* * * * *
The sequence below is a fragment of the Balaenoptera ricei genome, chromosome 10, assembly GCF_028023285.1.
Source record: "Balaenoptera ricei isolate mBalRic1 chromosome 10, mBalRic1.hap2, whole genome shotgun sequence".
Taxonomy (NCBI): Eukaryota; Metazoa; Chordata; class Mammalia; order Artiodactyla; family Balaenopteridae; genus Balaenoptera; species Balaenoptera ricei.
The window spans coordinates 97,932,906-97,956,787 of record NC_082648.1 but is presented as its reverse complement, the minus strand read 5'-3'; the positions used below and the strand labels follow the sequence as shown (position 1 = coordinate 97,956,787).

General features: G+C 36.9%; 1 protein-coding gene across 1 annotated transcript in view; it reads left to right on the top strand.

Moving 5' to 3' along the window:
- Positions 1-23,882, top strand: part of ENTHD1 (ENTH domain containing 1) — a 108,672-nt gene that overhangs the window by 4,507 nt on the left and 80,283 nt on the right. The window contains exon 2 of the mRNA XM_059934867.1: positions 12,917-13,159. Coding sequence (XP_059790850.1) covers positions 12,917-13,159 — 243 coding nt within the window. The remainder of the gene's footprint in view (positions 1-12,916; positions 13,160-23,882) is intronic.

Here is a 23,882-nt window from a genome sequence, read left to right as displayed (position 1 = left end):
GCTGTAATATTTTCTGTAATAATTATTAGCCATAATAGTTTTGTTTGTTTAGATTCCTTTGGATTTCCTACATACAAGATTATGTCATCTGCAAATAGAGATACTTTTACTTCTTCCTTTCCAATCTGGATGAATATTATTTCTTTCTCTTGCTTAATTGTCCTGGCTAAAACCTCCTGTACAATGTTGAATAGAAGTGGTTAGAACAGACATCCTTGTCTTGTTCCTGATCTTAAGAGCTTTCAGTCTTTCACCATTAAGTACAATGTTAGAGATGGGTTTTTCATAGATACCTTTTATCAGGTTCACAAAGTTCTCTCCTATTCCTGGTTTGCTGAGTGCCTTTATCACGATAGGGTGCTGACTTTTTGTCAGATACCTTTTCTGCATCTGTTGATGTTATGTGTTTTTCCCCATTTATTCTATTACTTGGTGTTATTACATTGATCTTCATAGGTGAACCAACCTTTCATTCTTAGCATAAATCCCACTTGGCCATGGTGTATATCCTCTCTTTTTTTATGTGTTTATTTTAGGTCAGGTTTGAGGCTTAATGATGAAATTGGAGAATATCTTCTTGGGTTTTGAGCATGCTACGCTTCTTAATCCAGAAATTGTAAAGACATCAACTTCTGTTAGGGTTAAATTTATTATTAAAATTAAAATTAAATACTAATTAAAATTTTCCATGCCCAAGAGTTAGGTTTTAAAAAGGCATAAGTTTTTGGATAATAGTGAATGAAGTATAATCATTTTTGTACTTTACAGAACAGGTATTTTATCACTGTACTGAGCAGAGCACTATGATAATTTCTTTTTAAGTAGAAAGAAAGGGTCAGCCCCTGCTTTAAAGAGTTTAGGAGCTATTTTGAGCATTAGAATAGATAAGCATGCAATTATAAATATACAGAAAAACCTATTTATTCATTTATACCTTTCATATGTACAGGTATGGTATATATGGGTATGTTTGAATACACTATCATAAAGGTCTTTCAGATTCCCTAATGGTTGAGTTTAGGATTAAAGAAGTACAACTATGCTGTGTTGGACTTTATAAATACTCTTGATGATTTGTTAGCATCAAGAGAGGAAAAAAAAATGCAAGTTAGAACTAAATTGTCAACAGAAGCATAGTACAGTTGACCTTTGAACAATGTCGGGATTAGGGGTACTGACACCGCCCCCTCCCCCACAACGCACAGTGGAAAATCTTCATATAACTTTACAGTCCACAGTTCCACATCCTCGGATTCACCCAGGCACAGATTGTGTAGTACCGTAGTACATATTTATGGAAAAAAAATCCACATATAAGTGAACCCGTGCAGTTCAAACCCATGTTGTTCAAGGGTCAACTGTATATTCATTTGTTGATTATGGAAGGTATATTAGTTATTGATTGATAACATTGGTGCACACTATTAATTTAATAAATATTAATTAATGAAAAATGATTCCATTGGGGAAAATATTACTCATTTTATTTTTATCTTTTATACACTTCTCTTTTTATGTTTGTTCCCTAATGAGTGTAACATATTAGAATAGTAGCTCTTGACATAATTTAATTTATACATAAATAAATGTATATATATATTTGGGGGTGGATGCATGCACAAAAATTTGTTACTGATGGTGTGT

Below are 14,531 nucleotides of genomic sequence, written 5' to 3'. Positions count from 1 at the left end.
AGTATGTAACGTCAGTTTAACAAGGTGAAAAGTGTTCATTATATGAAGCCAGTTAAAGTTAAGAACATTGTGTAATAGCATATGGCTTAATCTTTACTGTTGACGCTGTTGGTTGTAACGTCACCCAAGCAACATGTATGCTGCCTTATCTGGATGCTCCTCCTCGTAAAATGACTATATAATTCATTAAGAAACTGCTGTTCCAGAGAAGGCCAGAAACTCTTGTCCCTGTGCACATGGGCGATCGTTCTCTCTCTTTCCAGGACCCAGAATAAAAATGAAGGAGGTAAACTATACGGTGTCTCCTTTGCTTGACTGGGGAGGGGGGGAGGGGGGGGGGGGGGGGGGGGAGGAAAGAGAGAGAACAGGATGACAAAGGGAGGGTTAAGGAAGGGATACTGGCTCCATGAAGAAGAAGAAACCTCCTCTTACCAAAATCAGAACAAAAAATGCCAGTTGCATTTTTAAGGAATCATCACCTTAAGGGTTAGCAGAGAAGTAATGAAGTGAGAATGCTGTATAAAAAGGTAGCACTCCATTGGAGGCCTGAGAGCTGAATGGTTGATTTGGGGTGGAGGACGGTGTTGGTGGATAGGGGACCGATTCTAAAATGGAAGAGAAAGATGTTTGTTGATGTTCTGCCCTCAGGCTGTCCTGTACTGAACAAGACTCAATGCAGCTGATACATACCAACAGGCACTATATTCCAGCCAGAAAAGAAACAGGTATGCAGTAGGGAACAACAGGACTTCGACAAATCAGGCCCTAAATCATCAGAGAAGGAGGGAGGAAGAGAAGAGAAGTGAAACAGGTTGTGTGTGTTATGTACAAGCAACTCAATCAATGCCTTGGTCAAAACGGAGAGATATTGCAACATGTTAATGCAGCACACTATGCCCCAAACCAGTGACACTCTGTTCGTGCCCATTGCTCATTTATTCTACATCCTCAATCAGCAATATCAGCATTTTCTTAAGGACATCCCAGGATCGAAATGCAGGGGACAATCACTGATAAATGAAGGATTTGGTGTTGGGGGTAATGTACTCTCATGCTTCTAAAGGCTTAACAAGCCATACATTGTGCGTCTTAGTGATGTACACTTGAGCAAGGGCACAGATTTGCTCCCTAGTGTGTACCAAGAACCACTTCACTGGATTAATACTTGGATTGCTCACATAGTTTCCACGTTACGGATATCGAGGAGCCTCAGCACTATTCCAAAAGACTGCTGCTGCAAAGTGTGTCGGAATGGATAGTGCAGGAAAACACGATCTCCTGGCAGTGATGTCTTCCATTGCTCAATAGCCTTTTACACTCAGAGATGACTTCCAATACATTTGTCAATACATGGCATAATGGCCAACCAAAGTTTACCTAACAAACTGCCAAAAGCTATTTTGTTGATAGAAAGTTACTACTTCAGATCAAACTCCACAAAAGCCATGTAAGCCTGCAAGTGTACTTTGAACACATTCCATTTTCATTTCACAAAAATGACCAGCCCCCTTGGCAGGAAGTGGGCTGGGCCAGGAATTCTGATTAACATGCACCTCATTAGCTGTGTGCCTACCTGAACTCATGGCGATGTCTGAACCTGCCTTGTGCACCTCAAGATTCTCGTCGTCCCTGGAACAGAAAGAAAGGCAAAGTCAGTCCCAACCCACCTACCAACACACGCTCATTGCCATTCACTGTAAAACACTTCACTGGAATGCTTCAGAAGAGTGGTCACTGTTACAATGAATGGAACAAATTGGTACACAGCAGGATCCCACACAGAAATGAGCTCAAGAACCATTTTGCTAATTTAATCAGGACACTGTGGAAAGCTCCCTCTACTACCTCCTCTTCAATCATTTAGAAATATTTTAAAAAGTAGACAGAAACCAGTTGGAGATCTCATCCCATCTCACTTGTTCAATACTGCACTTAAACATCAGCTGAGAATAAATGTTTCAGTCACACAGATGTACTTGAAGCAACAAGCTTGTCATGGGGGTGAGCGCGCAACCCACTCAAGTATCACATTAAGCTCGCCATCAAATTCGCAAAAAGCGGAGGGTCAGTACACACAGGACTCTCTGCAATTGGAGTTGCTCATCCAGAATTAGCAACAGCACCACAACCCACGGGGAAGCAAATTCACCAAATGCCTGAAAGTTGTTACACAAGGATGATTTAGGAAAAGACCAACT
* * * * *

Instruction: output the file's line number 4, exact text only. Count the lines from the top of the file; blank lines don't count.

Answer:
The window spans coordinates 97,932,906-97,956,787 of record NC_082648.1 but is presented as its reverse complement, the minus strand read 5'-3'; the positions used below and the strand labels follow the sequence as shown (position 1 = coordinate 97,956,787).